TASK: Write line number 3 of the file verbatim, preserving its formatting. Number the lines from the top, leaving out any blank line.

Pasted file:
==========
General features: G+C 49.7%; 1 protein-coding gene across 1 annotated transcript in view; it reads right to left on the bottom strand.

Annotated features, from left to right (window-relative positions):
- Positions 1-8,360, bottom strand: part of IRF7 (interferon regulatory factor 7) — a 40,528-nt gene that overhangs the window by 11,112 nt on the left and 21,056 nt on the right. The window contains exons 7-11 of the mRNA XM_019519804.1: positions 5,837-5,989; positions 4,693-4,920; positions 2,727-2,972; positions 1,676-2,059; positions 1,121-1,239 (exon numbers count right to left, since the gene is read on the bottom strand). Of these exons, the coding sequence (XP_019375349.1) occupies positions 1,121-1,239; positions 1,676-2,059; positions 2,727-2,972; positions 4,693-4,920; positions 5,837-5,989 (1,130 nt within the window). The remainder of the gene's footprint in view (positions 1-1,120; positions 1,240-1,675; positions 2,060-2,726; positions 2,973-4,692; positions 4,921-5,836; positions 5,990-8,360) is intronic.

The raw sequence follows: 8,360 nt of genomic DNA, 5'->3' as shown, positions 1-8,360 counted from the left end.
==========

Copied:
- Positions 1-8,360, bottom strand: part of IRF7 (interferon regulatory factor 7) — a 40,528-nt gene that overhangs the window by 11,112 nt on the left and 21,056 nt on the right. The window contains exons 7-11 of the mRNA XM_019519804.1: positions 5,837-5,989; positions 4,693-4,920; positions 2,727-2,972; positions 1,676-2,059; positions 1,121-1,239 (exon numbers count right to left, since the gene is read on the bottom strand). Of these exons, the coding sequence (XP_019375349.1) occupies positions 1,121-1,239; positions 1,676-2,059; positions 2,727-2,972; positions 4,693-4,920; positions 5,837-5,989 (1,130 nt within the window). The remainder of the gene's footprint in view (positions 1-1,120; positions 1,240-1,675; positions 2,060-2,726; positions 2,973-4,692; positions 4,921-5,836; positions 5,990-8,360) is intronic.